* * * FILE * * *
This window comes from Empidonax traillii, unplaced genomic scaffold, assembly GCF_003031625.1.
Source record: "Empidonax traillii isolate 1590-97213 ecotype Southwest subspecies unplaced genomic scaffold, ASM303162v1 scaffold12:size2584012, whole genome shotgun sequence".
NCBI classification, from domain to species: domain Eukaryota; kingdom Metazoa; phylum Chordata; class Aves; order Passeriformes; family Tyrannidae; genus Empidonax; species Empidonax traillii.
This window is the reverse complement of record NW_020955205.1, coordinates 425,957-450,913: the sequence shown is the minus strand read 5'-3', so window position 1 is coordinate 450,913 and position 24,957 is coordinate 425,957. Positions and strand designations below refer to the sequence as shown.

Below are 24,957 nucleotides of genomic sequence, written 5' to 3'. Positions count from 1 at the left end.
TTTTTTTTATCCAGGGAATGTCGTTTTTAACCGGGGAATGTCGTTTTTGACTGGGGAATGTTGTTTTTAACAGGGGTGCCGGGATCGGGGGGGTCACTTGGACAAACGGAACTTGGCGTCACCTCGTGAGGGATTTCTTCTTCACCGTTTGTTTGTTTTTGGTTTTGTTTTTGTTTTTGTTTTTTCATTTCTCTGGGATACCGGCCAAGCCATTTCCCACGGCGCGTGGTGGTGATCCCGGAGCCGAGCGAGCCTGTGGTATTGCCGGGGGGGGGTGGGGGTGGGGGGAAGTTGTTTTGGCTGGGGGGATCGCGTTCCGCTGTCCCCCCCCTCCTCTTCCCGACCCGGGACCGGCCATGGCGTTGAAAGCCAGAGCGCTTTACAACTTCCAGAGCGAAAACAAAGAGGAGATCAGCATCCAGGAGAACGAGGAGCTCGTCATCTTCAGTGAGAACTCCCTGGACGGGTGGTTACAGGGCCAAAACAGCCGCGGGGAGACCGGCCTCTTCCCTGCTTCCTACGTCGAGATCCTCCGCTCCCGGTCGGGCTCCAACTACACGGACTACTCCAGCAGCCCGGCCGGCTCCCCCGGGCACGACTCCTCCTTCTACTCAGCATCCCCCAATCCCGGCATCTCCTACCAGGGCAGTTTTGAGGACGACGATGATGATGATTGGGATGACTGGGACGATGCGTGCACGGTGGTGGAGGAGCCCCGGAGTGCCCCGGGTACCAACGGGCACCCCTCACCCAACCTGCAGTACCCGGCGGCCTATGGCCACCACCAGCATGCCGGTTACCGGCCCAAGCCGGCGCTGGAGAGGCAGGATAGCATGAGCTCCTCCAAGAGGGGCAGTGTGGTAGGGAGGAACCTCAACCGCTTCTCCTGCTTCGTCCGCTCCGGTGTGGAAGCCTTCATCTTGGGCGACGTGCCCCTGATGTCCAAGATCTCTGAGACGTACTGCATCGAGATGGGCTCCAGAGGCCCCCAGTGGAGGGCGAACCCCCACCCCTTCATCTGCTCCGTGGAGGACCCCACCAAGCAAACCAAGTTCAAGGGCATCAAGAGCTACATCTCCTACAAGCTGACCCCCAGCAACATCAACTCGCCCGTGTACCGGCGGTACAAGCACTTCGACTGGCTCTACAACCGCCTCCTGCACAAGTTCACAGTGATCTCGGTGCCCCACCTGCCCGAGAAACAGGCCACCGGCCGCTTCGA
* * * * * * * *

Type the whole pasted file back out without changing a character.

This window comes from Empidonax traillii, unplaced genomic scaffold, assembly GCF_003031625.1.
Source record: "Empidonax traillii isolate 1590-97213 ecotype Southwest subspecies unplaced genomic scaffold, ASM303162v1 scaffold12:size2584012, whole genome shotgun sequence".
NCBI classification, from domain to species: domain Eukaryota; kingdom Metazoa; phylum Chordata; class Aves; order Passeriformes; family Tyrannidae; genus Empidonax; species Empidonax traillii.
This window is the reverse complement of record NW_020955205.1, coordinates 425,957-450,913: the sequence shown is the minus strand read 5'-3', so window position 1 is coordinate 450,913 and position 24,957 is coordinate 425,957. Positions and strand designations below refer to the sequence as shown.

Below are 24,957 nucleotides of genomic sequence, written 5' to 3'. Positions count from 1 at the left end.
TTTTTTTTATCCAGGGAATGTCGTTTTTAACCGGGGAATGTCGTTTTTGACTGGGGAATGTTGTTTTTAACAGGGGTGCCGGGATCGGGGGGGTCACTTGGACAAACGGAACTTGGCGTCACCTCGTGAGGGATTTCTTCTTCACCGTTTGTTTGTTTTTGGTTTTGTTTTTGTTTTTGTTTTTTCATTTCTCTGGGATACCGGCCAAGCCATTTCCCACGGCGCGTGGTGGTGATCCCGGAGCCGAGCGAGCCTGTGGTATTGCCGGGGGGGGGTGGGGGTGGGGGGAAGTTGTTTTGGCTGGGGGGATCGCGTTCCGCTGTCCCCCCCCTCCTCTTCCCGACCCGGGACCGGCCATGGCGTTGAAAGCCAGAGCGCTTTACAACTTCCAGAGCGAAAACAAAGAGGAGATCAGCATCCAGGAGAACGAGGAGCTCGTCATCTTCAGTGAGAACTCCCTGGACGGGTGGTTACAGGGCCAAAACAGCCGCGGGGAGACCGGCCTCTTCCCTGCTTCCTACGTCGAGATCCTCCGCTCCCGGTCGGGCTCCAACTACACGGACTACTCCAGCAGCCCGGCCGGCTCCCCCGGGCACGACTCCTCCTTCTACTCAGCATCCCCCAATCCCGGCATCTCCTACCAGGGCAGTTTTGAGGACGACGATGATGATGATTGGGATGACTGGGACGATGCGTGCACGGTGGTGGAGGAGCCCCGGAGTGCCCCGGGTACCAACGGGCACCCCTCACCCAACCTGCAGTACCCGGCGGCCTATGGCCACCACCAGCATGCCGGTTACCGGCCCAAGCCGGCGCTGGAGAGGCAGGATAGCATGAGCTCCTCCAAGAGGGGCAGTGTGGTAGGGAGGAACCTCAACCGCTTCTCCTGCTTCGTCCGCTCCGGTGTGGAAGCCTTCATCTTGGGCGACGTGCCCCTGATGTCCAAGATCTCTGAGACGTACTGCATCGAGATGGGCTCCAGAGGCCCCCAGTGGAGGGCGAACCCCCACCCCTTCATCTGCTCCGTGGAGGACCCCACCAAGCAAACCAAGTTCAAGGGCATCAAGAGCTACATCTCCTACAAGCTGACCCCCAGCAACATCAACTCGCCCGTGTACCGGCGGTACAAGCACTTCGACTGGCTCTACAACCGCCTCCTGCACAAGTTCACAGTGATCTCGGTGCCCCACCTGCCCGAGAAACAGGCCACCGGCCGCTTCGA